In my consultations with clients, I’m often asked for my opinion about items.
- “Should we include this airfare?”
- “Will we make more money if we package THESE together, or THOSE together?”
- “How should we promote this?”
If the gala only has a silent auction, I’m never asked whether an item belongs in the silent auction or live auction – there’s no choice!
But if the gala includes both components, the “silent versus live” debate surfaces.
In this post, I want to discuss how an auction item can be affected by its placement in a silent section versus the live auction.
One of my clients has a wonderful patron who looks like Santa Claus. All around the world, people stop him to comment on his resemblance to St. Nick.
- In 2008 the charity created a fun live auction item package in which this patron agreed to dress as Santa and attend a holiday party. The item sold for almost $2000.
- In 2009, the item was moved into the silent auction. There were two active bidders, and it sold for around $600.
Why the difference?
There are specific marketing techniques that should be used for silent auction items, and a different set of marketing techniques that should be used for live auction items. But even when those are followed, there will be a difference in sale price because of the method of sale. Putting an item in the live auction will always garner it more money than what it can bring through a silent auction.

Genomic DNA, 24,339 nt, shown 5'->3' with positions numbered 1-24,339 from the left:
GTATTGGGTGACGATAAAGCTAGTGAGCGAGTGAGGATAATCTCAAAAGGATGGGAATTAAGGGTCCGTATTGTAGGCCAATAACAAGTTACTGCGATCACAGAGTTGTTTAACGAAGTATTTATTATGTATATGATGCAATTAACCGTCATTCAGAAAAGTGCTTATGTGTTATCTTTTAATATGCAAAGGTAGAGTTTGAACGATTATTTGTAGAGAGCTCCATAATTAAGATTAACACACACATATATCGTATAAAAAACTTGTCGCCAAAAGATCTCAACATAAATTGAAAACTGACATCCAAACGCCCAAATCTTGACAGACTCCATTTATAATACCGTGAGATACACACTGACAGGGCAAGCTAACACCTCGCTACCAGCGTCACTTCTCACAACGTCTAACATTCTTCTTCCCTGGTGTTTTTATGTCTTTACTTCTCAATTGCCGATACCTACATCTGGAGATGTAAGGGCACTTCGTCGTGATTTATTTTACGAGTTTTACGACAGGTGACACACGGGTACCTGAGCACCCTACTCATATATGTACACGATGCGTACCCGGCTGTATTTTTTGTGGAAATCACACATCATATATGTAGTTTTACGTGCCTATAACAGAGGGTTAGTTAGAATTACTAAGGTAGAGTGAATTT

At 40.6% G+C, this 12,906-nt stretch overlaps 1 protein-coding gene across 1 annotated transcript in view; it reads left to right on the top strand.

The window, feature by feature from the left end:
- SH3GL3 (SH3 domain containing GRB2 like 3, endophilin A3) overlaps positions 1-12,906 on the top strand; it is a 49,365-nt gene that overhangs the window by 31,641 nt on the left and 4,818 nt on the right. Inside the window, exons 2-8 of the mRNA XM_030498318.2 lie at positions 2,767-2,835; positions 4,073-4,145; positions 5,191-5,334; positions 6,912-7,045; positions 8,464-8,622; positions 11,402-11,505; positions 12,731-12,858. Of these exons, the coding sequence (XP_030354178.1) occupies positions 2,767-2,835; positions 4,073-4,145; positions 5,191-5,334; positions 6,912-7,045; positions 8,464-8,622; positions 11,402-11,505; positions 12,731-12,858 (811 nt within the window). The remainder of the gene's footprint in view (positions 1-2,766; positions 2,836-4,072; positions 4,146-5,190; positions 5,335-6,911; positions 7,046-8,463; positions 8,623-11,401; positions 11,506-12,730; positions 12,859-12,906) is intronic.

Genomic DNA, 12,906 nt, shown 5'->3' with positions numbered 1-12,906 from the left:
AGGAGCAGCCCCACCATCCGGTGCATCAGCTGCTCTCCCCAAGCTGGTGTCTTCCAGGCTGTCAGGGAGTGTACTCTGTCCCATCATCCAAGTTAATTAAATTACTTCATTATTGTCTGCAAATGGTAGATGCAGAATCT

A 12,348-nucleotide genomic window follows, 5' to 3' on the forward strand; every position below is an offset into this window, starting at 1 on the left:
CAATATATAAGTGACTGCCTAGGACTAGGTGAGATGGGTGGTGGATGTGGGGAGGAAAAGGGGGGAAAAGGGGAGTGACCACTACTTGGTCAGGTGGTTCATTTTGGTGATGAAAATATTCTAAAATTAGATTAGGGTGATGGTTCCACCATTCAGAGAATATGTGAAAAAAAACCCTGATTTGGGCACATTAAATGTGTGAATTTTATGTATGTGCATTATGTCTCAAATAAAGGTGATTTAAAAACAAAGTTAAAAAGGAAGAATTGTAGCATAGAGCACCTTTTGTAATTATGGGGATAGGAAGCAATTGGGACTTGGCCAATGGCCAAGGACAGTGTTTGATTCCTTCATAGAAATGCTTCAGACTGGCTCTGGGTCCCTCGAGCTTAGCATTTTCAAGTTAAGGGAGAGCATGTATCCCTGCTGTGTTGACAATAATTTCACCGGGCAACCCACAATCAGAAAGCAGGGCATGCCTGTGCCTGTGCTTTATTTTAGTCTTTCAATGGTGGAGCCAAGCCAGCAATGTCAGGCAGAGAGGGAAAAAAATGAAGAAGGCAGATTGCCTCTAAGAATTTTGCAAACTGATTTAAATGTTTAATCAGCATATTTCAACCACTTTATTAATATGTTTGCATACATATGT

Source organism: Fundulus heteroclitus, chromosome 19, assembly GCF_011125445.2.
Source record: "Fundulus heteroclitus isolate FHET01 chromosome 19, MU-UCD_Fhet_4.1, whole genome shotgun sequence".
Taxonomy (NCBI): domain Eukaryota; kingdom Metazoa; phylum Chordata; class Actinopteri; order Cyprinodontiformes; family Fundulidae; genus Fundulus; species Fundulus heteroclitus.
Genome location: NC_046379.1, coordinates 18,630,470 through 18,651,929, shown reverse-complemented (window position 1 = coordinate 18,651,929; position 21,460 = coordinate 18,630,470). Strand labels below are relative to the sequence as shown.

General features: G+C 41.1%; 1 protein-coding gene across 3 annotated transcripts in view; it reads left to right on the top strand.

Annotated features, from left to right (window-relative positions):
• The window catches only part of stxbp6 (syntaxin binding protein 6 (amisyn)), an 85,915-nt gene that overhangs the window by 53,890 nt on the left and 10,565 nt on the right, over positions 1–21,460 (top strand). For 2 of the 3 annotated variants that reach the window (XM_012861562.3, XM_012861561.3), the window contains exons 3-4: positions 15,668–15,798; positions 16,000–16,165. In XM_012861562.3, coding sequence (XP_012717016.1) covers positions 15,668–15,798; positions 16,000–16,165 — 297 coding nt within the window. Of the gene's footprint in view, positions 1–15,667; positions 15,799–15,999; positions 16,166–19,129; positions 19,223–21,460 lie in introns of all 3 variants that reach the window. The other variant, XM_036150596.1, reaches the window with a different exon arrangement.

Keep this point in mind as you structure your auction.
If more money is always garnered in a live auction, then why have a silent auction? Should everything just be sold at the live auction?
Thanks for the comment, Jim!
There are many reasons as to why a group may decide to have a live and/or silent auction. Most events have multiple goals. Although making money is important, it’s sometimes more important to recognize large donors or key volunteers. In addition, many galas are not relying on auction income as the primary source of revenue.
When structuring a benefit gala, organizers are considering the timeline for the event … the type of crowd … the number and types of items … the other activities to accomplish that night … the political nature of the event … and many other factors. It’s a mixed bag that is unique for each group. Sometimes a live auction fits into the strategy; other times it doesn’t.